Larger and larger proportions of a population could live in cities. Economic forces were such that cities became the ideal places to locate factories and their workers.

Effects include change in density and administration services. While the exact definition and population size of urbanized areas varies among different countries, urbanization is attributed to growth of cities.

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Urbanization is also defined by the United Nations as movement of people from rural to urban areas with population growth equating to urban migration. The UN projects half the world population will live in urban areas at the end of 2008.

The 2005 Revision of the UN World Urbanization Prospects report described the 20th century as witnessing “the rapid urbanization of the world’s population”, as the global proportion of urban population rose dramatically from 13% (220 million) in 1900, to 29% (732 million) in 1950, to 49% (3.2 billion) in 2005. The same report projected that the figure is likely to rise to 60% (4.9 billion) by 2030.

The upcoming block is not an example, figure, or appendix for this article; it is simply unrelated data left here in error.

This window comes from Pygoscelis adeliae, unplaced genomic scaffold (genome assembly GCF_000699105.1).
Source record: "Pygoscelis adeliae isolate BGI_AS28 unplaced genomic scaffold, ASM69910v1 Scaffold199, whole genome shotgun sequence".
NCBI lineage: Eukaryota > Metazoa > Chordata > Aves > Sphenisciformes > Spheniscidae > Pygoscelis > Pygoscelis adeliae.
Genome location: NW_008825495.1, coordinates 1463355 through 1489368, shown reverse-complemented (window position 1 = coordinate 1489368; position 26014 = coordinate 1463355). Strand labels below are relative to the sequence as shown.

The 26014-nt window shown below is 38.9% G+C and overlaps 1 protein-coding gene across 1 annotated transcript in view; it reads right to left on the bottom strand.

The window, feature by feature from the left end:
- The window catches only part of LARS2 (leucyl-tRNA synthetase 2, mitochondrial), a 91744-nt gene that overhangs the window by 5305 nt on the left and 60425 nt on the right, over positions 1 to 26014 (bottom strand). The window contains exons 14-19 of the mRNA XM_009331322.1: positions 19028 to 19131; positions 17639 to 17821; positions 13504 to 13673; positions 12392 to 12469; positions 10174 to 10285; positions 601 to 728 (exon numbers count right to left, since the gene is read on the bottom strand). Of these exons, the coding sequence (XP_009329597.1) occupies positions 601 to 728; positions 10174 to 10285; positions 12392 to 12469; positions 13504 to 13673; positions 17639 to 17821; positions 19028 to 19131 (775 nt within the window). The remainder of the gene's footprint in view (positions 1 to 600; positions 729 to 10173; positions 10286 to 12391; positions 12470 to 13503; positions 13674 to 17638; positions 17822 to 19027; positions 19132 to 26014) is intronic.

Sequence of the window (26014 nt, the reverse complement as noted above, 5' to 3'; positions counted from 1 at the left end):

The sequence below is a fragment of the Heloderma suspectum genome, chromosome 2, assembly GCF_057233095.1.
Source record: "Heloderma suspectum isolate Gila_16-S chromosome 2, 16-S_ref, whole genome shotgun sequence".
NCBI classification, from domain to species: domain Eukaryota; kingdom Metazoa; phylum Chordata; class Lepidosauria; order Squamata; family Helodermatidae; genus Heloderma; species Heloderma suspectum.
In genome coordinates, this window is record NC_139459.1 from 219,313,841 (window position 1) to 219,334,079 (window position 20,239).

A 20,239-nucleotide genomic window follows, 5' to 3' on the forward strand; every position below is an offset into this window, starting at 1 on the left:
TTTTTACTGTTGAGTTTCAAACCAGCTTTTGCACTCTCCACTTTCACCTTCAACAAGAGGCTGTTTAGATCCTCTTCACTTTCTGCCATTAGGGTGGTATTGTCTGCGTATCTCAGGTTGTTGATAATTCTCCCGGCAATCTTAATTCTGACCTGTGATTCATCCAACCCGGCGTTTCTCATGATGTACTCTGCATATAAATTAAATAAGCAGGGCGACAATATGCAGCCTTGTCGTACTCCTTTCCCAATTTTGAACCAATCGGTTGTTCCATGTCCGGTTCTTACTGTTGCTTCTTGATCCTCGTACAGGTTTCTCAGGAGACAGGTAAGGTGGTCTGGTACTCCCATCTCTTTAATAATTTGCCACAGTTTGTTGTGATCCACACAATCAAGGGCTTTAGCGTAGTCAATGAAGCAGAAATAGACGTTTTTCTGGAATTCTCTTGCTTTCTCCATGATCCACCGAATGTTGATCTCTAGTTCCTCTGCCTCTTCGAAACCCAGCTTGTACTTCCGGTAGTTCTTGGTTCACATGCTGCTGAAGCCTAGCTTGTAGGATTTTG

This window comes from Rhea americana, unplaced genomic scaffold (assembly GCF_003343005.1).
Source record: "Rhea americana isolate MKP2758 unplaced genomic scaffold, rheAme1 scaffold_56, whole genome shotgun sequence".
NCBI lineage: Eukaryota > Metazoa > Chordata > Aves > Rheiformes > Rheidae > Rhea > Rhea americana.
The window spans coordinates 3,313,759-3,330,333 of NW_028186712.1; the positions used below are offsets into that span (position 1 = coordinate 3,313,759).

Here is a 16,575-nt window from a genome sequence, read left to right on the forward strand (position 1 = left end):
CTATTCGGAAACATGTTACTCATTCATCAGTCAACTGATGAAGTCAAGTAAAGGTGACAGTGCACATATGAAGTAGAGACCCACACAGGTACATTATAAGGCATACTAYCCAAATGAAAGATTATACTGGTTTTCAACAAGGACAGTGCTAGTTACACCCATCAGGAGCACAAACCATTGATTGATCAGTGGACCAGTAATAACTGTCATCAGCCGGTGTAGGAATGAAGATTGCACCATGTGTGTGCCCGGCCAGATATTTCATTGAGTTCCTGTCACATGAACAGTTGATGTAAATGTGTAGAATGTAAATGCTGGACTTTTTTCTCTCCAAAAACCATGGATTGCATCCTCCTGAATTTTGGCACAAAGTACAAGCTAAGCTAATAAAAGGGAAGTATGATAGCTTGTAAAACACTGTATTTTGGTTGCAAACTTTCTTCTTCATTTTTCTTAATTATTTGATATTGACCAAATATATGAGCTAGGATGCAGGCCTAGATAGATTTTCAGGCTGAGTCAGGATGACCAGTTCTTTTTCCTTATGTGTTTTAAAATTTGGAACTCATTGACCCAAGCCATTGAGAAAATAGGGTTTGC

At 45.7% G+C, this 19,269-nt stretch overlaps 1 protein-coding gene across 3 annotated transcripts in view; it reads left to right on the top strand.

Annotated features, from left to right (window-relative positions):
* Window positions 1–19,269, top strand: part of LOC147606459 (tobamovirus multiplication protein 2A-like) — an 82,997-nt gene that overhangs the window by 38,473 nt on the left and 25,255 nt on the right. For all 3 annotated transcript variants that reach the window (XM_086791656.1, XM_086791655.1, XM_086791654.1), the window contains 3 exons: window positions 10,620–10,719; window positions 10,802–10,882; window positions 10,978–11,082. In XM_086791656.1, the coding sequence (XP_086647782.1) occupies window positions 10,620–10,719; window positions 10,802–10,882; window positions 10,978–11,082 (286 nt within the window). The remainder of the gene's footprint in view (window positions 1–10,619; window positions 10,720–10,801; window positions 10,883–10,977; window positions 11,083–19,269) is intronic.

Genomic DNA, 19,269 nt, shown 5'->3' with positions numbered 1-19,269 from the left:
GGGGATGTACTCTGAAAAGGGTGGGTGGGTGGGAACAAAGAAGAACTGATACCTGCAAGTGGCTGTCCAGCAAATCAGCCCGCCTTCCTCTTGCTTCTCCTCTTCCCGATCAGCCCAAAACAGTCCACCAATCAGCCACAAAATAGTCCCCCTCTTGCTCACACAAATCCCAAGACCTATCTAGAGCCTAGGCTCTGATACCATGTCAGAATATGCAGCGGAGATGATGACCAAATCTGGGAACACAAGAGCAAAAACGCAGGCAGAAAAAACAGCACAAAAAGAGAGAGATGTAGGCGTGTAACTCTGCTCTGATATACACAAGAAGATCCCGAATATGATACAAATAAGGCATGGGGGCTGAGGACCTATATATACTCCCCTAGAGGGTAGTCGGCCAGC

Urbanization rates vary across the world. The United States and United Kingdom have a far higher urbanization level than China and India, but a far slower annual urbanization rate, since much less of the population is living in a rural area.